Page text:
The Consular Division of the Foreign and Commonwealth Office hosted a visit from the Chief Justice of Pakistan accompanied by judges of the Supreme Court of Pakistan and of Azad Jammu Kashmir as well as the Registrar of the Supreme Court and the Deputy Attorney General between 13th – 15th February.

On the morning of the 13th the Chief Justice was received by our Lord Chief Justice and greetings were exchanged publicly in the Lord Chief Justice's court. We then proceeded to business adopting the formula that proved so successful at our meeting with the Bangladeshi Judiciary, although our agenda focussed not so much on future possibilities but on three years of experience of the operation of the Protocol. Its utility was obvious from the statistics: well over fifty chronicled cases involving many more children had been exported to the Liaison judge in Islamabad with a beneficial outcome in the large majority. The number of requests for assistance to me in London was almost minimal as might have been anticipated given the movement patterns of English families of Pakistani origin. Our delegation was a UK delegation, Lady Smith representing Scotland and Gillen J representing Northern Ireland.

However the success story was clouded by the Chief Justice's anxiety that a head-on challenge to the constitutional validity of the Protocol would some day be mounted. If such a challenge were to succeed the consequences would be dire. To elevate the Protocol to an inter-governmental agreement was no answer. Only legislative adoption in Pakistan would guarantee the legitimacy of the Protocol.

This jurisdiction, which has been the principal beneficiary of the operation of the Protocol, does not share this sense of insecurity. The Protocol was concluded by the then President with the concurrence of the Lord Chancellor. Its underling principles are only the principles that underlie our statutory and inherent jurisdictions in the protection of children.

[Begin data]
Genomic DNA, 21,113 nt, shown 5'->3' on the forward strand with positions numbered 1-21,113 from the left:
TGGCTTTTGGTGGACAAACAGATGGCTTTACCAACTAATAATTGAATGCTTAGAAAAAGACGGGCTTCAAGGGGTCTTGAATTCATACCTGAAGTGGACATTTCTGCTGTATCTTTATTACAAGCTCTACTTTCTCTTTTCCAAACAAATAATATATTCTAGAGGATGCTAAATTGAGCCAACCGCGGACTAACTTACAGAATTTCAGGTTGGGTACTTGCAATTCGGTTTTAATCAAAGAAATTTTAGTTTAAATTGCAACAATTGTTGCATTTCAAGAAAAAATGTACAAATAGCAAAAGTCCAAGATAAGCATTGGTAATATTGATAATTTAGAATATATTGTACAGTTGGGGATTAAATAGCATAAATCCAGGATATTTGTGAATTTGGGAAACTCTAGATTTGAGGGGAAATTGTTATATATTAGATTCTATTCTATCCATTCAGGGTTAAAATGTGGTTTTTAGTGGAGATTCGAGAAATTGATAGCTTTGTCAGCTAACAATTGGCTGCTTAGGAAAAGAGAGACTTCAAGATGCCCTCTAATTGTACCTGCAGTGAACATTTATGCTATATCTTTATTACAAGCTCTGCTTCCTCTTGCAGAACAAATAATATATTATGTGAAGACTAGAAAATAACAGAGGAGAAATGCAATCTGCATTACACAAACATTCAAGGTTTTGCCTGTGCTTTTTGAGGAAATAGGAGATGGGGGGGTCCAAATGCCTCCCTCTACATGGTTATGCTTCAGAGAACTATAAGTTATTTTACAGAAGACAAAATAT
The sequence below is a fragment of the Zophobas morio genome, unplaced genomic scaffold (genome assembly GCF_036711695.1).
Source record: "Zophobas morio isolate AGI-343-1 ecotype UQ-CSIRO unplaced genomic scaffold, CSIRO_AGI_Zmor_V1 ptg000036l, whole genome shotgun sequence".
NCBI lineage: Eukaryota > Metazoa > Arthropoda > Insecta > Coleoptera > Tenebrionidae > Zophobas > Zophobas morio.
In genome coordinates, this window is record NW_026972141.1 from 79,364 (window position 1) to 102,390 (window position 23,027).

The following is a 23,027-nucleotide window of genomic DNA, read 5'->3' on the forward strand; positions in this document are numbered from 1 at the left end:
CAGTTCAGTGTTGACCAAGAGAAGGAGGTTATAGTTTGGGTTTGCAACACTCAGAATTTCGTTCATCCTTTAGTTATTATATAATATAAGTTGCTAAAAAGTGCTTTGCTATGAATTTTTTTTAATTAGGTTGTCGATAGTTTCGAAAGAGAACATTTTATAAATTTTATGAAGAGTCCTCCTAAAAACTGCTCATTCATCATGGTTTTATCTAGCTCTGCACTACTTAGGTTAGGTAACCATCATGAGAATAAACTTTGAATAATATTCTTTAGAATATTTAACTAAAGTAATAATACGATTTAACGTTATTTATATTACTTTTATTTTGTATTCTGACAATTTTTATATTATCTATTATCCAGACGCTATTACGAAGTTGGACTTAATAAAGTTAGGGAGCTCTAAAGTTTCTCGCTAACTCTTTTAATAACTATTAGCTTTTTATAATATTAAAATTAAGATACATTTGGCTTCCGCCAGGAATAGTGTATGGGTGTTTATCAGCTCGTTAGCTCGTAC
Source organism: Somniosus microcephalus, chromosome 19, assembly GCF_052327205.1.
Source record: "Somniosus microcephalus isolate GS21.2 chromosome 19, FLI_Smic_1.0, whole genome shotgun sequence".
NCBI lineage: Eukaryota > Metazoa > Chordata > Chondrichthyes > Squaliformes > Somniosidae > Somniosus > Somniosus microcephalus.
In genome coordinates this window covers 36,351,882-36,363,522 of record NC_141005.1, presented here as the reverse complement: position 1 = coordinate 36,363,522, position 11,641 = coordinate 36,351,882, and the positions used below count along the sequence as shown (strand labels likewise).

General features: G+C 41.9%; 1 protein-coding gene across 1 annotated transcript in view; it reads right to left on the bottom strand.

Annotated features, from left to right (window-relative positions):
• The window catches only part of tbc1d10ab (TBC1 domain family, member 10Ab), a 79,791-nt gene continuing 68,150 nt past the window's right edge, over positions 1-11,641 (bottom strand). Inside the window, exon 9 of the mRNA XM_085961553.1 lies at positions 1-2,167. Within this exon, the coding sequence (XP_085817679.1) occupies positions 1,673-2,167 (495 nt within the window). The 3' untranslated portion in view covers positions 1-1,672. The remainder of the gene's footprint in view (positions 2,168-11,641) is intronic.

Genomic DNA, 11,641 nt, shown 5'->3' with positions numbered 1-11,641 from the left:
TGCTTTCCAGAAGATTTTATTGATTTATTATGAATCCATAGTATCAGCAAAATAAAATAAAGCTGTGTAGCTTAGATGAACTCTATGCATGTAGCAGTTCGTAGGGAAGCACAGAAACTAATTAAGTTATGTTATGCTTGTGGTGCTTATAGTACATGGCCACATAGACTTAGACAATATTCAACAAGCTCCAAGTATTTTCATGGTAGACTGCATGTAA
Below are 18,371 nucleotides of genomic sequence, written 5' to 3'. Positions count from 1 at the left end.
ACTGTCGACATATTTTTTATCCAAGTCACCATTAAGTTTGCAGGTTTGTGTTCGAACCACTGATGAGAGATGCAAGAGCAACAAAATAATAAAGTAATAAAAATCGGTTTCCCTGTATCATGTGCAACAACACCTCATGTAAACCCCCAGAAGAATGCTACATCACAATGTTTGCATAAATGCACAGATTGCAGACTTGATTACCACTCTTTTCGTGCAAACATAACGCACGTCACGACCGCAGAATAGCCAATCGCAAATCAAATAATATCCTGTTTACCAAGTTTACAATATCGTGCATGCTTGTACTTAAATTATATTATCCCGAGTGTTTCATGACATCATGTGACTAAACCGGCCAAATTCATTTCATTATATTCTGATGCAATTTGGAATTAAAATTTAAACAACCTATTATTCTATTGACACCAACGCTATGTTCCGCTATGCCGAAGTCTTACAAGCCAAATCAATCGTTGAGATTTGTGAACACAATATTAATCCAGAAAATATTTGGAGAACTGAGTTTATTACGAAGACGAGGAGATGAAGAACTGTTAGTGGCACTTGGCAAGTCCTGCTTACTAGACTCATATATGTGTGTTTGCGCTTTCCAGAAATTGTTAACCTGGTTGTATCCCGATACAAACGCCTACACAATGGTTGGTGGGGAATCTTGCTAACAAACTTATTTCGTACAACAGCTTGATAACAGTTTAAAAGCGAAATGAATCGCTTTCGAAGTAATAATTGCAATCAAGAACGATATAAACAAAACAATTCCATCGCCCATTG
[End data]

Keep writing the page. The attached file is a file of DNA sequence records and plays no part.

On the second day the delegation observed proceedings in the Family Division received by four of the Judges sitting that week in London.

On the third day the delegation visited Leeds where they were received by a leading firm of solicitors, met members of the Pakistani community and had discussions with the President (then sitting in Leeds) over tea at the Judges' lodgings. At the conclusion of the visit Mr Justice Khokhar and I, as Liaison Judges, signed an agreement reflecting our deliberations. The agreement is constructive and underlines the continuing development of the judicial relationship between Pakistan and the United Kingdom.

On the 12th February, the Commission arranged a meeting of the European Judicial Network in Brussels to discuss two important family law topics: first how should the voice of the child be heard in family proceedings, second how should judges communicate and collaborate in cross-border family proceedings.

The UK had been invited to be one of the two lead speakers on each of the main agenda items. On the first, hearing the voice of the child, as well as reporting our practice, I focused on the 19th recital to the Regulation which establishes the margin of appreciation allowing member states to adhere to pre-existing practices. The ensuing debate established the diversity of those practices and revealed aspirations to achieve conformity, providing of course that the practice to which the speaker was accustomed became the norm. Interventions from the presiding officials from the Commission revealed how vital to understanding is first hand judicial experience of the role of the child in the court process.